I was trying to start analyzing QDB using the 2x2 game, and I don't see how
the 2nd player can do better than force a draw if the first player begins by
dividing the grid in half.

Second player has a few distinct responses.

1. B1|,B2| A3_,B3_
This response is equivalent to any two edge lines in any two different
cells.
First player responds by playing in edge cells in the remaining two squares.
2. A1_,B1_ A1|
No matter what the second player does now, his first move is the third edge
of a box, so he gives up that box, and when that one is complete, the other
box on that side can be taken. So first player gets 2 boxes. First player's
final move then gives up the other two. Result: draw.

1. B1|,B2| A2_,B2_
This response is the two remaining middle lines.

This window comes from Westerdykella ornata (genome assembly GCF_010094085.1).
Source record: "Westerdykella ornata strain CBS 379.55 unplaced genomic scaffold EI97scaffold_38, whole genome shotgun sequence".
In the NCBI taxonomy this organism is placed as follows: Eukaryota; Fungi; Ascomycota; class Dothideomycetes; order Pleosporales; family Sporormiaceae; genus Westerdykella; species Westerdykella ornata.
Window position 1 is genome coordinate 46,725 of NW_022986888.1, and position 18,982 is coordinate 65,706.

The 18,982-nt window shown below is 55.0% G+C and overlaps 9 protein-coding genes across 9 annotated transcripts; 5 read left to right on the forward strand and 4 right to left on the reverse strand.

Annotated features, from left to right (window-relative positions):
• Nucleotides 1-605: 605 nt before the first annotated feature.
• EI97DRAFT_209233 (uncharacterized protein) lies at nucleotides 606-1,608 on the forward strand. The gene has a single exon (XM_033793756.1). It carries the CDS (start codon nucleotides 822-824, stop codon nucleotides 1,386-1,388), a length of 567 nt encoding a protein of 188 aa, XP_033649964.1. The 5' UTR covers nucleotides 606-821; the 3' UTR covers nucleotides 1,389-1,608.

No matter what the second player does now, his first move is the third edge
of a box, so he gives up that box. Likewise, each other "free" move gives up
a box, so first player claims a box and gives one up, second player claims
that box and gives another up, etc. Result: draw.

1. B1|,B2| A2_,B3_
This response is equivalent to any one middle line and one edge line on the
other side (not part of the same box). First player responds by playing the
other middle line immediately.
2. B2_ ...
This is the third side of a box, so his turn ends immediately. Second player
claims the box, but his next move gives up another box, and we see the
alternation of boxes again.

1. B1|,B2| A2_,A3_
This response is any two lines in the same cell.
Obviously, this gives up that cell. First player takes it and then plays the
middle line on the other side.
2. A2|,B2_ ...
Any move by second player gives up another box, then first player gives up a
box to second, then second player gives up the last box to first. Result:
First player wins 3-1.

Even considering analyzing the 3x3 game has my brain spinning, so I will not
attempt that now.

Joseph DeVincentis